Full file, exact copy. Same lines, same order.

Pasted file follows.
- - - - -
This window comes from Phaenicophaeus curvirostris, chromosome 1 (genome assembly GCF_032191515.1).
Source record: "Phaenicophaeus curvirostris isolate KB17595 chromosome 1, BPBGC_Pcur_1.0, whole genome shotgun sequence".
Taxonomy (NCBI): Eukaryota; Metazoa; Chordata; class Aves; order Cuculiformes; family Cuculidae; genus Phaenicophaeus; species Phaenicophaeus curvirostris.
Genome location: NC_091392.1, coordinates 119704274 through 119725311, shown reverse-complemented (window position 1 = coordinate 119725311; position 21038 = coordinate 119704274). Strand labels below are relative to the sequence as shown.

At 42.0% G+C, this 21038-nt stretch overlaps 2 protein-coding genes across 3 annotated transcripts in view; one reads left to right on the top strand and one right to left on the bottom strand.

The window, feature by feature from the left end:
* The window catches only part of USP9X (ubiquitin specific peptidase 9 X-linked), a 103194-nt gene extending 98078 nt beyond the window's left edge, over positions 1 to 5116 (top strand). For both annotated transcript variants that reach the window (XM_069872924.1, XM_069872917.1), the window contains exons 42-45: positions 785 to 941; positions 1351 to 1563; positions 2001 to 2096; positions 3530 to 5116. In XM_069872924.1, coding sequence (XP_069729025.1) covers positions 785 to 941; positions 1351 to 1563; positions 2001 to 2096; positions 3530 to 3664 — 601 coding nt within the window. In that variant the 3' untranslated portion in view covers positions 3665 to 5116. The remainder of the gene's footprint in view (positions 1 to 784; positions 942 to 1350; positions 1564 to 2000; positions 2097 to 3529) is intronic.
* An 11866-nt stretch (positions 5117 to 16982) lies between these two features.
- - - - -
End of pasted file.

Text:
This window comes from Phaenicophaeus curvirostris, chromosome 1 (genome assembly GCF_032191515.1).
Source record: "Phaenicophaeus curvirostris isolate KB17595 chromosome 1, BPBGC_Pcur_1.0, whole genome shotgun sequence".
Taxonomy (NCBI): Eukaryota; Metazoa; Chordata; class Aves; order Cuculiformes; family Cuculidae; genus Phaenicophaeus; species Phaenicophaeus curvirostris.
Genome location: NC_091392.1, coordinates 119704274 through 119725311, shown reverse-complemented (window position 1 = coordinate 119725311; position 21038 = coordinate 119704274). Strand labels below are relative to the sequence as shown.

At 42.0% G+C, this 21038-nt stretch overlaps 2 protein-coding genes across 3 annotated transcripts in view; one reads left to right on the top strand and one right to left on the bottom strand.

The window, feature by feature from the left end:
* The window catches only part of USP9X (ubiquitin specific peptidase 9 X-linked), a 103194-nt gene extending 98078 nt beyond the window's left edge, over positions 1 to 5116 (top strand). For both annotated transcript variants that reach the window (XM_069872924.1, XM_069872917.1), the window contains exons 42-45: positions 785 to 941; positions 1351 to 1563; positions 2001 to 2096; positions 3530 to 5116. In XM_069872924.1, coding sequence (XP_069729025.1) covers positions 785 to 941; positions 1351 to 1563; positions 2001 to 2096; positions 3530 to 3664 — 601 coding nt within the window. In that variant the 3' untranslated portion in view covers positions 3665 to 5116. The remainder of the gene's footprint in view (positions 1 to 784; positions 942 to 1350; positions 1564 to 2000; positions 2097 to 3529) is intronic.
* An 11866-nt stretch (positions 5117 to 16982) lies between these two features.